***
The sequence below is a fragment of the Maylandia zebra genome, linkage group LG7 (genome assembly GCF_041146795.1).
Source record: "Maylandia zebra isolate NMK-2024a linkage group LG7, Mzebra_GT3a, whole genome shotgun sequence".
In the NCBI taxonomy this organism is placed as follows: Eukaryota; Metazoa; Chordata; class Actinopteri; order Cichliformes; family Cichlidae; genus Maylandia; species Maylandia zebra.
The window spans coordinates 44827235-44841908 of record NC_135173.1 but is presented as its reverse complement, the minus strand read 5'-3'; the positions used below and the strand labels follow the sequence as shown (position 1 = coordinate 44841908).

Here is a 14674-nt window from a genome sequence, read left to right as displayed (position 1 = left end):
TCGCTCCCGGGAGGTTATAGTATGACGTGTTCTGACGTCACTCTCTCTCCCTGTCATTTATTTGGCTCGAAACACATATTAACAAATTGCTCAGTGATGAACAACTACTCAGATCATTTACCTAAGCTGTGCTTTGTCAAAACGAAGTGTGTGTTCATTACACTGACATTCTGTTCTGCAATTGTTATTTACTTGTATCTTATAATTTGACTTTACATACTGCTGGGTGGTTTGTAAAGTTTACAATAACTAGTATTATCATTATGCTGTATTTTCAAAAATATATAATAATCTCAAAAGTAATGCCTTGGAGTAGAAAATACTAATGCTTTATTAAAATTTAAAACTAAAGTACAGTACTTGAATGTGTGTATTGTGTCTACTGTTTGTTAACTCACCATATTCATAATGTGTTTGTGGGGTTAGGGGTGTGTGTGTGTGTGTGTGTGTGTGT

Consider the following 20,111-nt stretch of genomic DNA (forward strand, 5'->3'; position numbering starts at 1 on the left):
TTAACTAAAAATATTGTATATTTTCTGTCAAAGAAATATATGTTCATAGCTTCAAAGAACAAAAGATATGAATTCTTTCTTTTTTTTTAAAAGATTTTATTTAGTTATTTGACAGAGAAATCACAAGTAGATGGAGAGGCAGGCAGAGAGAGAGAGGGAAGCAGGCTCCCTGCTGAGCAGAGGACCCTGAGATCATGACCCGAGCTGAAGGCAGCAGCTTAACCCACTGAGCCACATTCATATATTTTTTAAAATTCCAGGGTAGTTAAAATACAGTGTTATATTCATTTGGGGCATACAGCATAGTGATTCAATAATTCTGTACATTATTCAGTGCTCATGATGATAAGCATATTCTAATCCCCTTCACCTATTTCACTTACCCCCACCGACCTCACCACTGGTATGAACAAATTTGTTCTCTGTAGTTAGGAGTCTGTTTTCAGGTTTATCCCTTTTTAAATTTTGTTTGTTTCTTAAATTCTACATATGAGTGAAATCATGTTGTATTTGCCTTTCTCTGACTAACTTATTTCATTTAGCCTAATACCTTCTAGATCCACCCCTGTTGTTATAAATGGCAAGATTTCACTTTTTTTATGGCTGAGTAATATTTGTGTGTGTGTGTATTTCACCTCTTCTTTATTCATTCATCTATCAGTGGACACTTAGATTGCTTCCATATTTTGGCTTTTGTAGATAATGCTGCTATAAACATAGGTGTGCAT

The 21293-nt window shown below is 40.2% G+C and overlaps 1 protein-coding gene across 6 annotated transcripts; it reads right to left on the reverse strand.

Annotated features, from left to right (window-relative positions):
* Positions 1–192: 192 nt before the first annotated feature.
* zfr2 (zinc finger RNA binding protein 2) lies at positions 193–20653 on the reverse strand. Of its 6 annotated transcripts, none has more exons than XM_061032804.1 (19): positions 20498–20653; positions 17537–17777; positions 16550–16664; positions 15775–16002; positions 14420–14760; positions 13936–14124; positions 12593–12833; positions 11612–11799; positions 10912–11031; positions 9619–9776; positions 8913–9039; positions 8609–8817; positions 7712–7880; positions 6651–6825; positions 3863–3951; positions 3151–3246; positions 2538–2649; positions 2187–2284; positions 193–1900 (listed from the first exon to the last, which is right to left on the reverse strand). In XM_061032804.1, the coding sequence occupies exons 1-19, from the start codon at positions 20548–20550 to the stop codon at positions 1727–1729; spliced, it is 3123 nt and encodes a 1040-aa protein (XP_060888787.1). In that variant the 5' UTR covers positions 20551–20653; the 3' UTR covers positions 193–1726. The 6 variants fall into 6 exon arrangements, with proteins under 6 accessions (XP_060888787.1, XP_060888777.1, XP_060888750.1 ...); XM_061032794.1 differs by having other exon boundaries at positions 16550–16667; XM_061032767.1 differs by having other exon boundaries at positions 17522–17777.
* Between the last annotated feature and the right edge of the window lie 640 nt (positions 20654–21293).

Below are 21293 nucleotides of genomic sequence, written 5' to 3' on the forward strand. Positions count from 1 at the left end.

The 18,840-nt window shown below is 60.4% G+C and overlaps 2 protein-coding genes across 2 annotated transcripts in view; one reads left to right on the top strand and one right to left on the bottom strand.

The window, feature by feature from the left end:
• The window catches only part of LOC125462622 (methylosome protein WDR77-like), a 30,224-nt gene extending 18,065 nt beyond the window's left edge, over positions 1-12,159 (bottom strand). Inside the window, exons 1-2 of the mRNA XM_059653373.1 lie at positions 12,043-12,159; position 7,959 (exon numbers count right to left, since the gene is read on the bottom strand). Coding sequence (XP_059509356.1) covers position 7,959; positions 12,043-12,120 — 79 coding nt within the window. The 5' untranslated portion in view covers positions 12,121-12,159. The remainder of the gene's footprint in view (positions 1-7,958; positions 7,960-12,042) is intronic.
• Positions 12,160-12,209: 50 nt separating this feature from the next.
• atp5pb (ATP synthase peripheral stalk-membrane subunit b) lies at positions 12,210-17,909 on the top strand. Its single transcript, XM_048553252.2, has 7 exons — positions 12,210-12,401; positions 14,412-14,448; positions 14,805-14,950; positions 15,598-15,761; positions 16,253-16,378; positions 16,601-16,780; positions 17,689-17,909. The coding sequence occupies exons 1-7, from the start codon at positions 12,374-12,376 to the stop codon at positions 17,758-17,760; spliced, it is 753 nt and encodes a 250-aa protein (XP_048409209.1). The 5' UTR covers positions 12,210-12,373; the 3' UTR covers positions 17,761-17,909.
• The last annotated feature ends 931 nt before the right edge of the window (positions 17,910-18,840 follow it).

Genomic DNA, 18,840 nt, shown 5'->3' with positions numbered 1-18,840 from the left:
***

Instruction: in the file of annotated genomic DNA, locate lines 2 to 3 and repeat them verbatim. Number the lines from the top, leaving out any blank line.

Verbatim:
Source record: "Maylandia zebra isolate NMK-2024a linkage group LG7, Mzebra_GT3a, whole genome shotgun sequence".
In the NCBI taxonomy this organism is placed as follows: Eukaryota; Metazoa; Chordata; class Actinopteri; order Cichliformes; family Cichlidae; genus Maylandia; species Maylandia zebra.